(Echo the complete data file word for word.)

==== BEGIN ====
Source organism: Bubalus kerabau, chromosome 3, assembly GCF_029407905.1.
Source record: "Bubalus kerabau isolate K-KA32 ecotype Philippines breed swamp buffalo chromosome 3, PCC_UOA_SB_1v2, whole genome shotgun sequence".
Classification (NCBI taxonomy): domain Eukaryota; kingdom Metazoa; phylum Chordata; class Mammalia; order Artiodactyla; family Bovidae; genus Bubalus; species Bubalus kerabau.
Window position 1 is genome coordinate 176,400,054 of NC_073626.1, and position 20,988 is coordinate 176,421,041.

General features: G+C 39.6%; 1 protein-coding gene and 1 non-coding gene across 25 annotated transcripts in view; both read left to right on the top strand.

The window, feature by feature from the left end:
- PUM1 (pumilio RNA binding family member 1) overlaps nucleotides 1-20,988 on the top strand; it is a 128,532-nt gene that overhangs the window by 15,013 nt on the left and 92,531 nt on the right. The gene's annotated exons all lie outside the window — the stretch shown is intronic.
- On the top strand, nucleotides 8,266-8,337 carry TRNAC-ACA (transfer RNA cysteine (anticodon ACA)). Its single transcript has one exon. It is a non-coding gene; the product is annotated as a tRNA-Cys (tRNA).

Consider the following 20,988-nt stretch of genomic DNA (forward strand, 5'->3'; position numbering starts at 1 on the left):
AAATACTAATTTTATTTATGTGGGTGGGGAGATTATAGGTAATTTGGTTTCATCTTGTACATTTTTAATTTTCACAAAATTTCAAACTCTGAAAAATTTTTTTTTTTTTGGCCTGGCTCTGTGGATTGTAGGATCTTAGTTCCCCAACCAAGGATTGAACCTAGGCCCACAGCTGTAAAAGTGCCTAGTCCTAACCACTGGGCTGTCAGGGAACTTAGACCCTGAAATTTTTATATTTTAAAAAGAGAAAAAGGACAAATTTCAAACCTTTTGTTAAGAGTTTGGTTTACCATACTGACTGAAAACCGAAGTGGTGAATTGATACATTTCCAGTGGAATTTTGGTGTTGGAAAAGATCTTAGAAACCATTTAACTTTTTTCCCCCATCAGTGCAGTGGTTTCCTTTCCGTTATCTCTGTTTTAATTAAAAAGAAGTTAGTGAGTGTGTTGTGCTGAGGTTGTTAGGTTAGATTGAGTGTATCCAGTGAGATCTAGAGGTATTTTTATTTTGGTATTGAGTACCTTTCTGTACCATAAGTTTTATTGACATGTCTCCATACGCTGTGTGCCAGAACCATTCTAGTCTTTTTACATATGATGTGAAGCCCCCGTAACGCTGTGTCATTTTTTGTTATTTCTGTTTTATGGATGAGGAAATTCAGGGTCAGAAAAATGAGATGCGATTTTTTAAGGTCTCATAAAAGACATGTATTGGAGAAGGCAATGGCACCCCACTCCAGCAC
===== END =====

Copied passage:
Source organism: Bubalus kerabau, chromosome 3, assembly GCF_029407905.1.
Source record: "Bubalus kerabau isolate K-KA32 ecotype Philippines breed swamp buffalo chromosome 3, PCC_UOA_SB_1v2, whole genome shotgun sequence".
Classification (NCBI taxonomy): domain Eukaryota; kingdom Metazoa; phylum Chordata; class Mammalia; order Artiodactyla; family Bovidae; genus Bubalus; species Bubalus kerabau.
Window position 1 is genome coordinate 176,400,054 of NC_073626.1, and position 20,988 is coordinate 176,421,041.

General features: G+C 39.6%; 1 protein-coding gene and 1 non-coding gene across 25 annotated transcripts in view; both read left to right on the top strand.

The window, feature by feature from the left end:
- PUM1 (pumilio RNA binding family member 1) overlaps nucleotides 1-20,988 on the top strand; it is a 128,532-nt gene that overhangs the window by 15,013 nt on the left and 92,531 nt on the right. The gene's annotated exons all lie outside the window — the stretch shown is intronic.
- On the top strand, nucleotides 8,266-8,337 carry TRNAC-ACA (transfer RNA cysteine (anticodon ACA)). Its single transcript has one exon. It is a non-coding gene; the product is annotated as a tRNA-Cys (tRNA).

Consider the following 20,988-nt stretch of genomic DNA (forward strand, 5'->3'; position numbering starts at 1 on the left):
AAATACTAATTTTATTTATGTGGGTGGGGAGATTATAGGTAATTTGGTTTCATCTTGTACATTTTTAATTTTCACAAAATTTCAAACTCTGAAAAATTTTTTTTTTTTTGGCCTGGCTCTGTGGATTGTAGGATCTTAGTTCCCCAACCAAGGATTGAACCTAGGCCCACAGCTGTAAAAGTGCCTAGTCCTAACCACTGGGCTGTCAGGGAACTTAGACCCTGAAATTTTTATATTTTAAAAAGAGAAAAAGGACAAATTTCAAACCTTTTGTTAAGAGTTTGGTTTACCATACTGACTGAAAACCGAAGTGGTGAATTGATACATTTCCAGTGGAATTTTGGTGTTGGAAAAGATCTTAGAAACCATTTAACTTTTTTCCCCCATCAGTGCAGTGGTTTCCTTTCCGTTATCTCTGTTTTAATTAAAAAGAAGTTAGTGAGTGTGTTGTGCTGAGGTTGTTAGGTTAGATTGAGTGTATCCAGTGAGATCTAGAGGTATTTTTATTTTGGTATTGAGTACCTTTCTGTACCATAAGTTTTATTGACATGTCTCCATACGCTGTGTGCCAGAACCATTCTAGTCTTTTTACATATGATGTGAAGCCCCCGTAACGCTGTGTCATTTTTTGTTATTTCTGTTTTATGGATGAGGAAATTCAGGGTCAGAAAAATGAGATGCGATTTTTTAAGGTCTCATAAAAGACATGTATTGGAGAAGGCAATGGCACCCCACTCCAGCAC